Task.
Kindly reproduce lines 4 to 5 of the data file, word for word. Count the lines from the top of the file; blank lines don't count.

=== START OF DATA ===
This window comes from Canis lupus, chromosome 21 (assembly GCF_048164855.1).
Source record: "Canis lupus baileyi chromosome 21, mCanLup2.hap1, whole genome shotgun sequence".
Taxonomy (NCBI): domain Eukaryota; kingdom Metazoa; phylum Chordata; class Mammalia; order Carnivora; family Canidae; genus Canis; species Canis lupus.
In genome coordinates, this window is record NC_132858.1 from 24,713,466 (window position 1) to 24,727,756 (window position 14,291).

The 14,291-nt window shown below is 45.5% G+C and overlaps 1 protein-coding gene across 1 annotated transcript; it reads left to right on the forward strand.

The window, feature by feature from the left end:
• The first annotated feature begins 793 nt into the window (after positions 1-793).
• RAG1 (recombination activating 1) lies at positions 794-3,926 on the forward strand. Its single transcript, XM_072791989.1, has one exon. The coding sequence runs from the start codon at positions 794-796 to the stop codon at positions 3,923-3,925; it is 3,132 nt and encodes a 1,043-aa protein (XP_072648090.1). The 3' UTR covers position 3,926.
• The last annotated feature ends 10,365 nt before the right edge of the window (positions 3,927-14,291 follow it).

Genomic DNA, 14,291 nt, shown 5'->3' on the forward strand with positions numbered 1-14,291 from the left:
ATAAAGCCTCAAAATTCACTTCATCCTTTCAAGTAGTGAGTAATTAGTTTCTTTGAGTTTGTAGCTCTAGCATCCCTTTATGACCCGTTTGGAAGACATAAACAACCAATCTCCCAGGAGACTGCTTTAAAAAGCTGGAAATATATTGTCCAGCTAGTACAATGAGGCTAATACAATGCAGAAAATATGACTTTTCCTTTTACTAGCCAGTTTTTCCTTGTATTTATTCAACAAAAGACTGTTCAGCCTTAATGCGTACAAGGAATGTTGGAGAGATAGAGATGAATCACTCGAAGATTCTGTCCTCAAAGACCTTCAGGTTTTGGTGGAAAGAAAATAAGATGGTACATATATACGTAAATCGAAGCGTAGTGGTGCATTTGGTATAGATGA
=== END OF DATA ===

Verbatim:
In genome coordinates, this window is record NC_132858.1 from 24,713,466 (window position 1) to 24,727,756 (window position 14,291).

The 14,291-nt window shown below is 45.5% G+C and overlaps 1 protein-coding gene across 1 annotated transcript; it reads left to right on the forward strand.